Updated: August 31, 2016 12:04 PM GMT
Philippine law requires the integration of sex education in the schools' basic curriculum for children. (Photo by Joe Torres)
A plan by the Philippine government to integrate sex education in the country's basic education curriculum has set alarm bells ringing among the country's Catholic bishops.
Many say schools are an inappropriate place to teach sex education.
"This is a very delicate and sensitive topic," said Bishop Pedro Arigo of Puerto Princesa. "I doubt whether the classroom is the proper venue."
The prelate said "sexuality education is good and bad" and children should be educated on "how to distinguish malicious touches" with parents as an "integral part" of the program.
"How can it be done, in what context and environment, who are trained and qualified to do it, and how can it be done without malice," said Bishop Arigo.
He said sex education "cannot be done without the moral aspects."
"For Catholics it cannot be done without understanding the meaning of sexuality according to God's plan and design when He created us male and female," the prelate told ucanews.com.
He cited the country's reproductive health law that allows the use of artificial contraceptives as only being concerned about "safe and satisfying sex for fun and pleasure."
"God is completely excluded. It is sex without morality," said Bishop Arigo.
Auxiliary Bishop Broderick Pabillo of Manila said the government should "thoroughly look" into the details of the program.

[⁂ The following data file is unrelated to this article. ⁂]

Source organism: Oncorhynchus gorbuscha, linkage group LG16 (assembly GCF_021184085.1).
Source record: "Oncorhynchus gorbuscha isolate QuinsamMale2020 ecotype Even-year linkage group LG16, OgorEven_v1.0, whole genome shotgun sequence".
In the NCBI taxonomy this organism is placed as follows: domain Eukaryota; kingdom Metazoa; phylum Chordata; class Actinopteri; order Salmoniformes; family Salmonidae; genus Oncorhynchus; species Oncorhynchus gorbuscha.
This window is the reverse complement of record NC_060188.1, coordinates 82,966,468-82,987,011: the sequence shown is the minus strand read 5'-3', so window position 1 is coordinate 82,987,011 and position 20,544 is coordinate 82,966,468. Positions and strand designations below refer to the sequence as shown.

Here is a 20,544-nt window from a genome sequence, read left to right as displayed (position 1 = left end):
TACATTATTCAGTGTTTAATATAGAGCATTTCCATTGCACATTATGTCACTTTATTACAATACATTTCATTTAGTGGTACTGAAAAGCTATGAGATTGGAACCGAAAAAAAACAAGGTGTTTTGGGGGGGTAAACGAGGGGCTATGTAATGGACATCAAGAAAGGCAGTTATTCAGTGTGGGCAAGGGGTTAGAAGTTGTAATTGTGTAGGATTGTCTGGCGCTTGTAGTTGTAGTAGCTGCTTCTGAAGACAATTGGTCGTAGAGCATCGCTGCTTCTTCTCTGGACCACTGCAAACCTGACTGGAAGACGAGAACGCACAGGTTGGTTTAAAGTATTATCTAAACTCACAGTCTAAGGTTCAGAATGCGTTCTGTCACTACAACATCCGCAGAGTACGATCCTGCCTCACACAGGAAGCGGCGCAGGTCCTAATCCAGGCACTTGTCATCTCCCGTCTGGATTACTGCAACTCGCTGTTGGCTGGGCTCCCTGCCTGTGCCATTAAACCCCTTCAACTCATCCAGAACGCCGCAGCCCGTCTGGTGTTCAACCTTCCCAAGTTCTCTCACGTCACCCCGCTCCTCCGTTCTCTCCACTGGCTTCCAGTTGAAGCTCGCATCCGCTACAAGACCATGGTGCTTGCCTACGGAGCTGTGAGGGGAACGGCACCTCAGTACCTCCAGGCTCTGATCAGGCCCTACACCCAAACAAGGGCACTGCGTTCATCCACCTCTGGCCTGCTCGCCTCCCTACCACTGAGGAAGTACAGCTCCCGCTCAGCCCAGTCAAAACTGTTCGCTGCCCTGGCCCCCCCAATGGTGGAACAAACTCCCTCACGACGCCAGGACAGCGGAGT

"It all depends what kind of materials they will use in sex education," said Bishop Pabillo who heads the Commission on the Laity of the bishops’ conference.
"The devil is in the details. Many intentions are good but what are the contents?" he said.
He called on the Education Department to come up with comprehensive implementation guidelines and seek suggestions from organizations like religious leaders.
Under the Philippines' "Responsible Parenthood and Reproductive Health Law," the state is required to provide an "age- and development-appropriate reproductive health education for adolescents."
Grade 1 pupils should be taught about "good touch" and "bad touch" to help children avoid becoming victims of sexual predators.
Rosalie Masilang, a supervising education program specialist at the Education Department, moved to allay the bishops’ fears, saying children are vulnerable to abuse and exploitation from within family circles.
"We have cases where family members molested children," said Masilang.
She said discussion on sexuality should not be about the sex act but on reproduction, physical care, and hygiene.
"Correct values and the norms of interpersonal relations to avoid pre-marital sex and teenage pregnancy" are also included.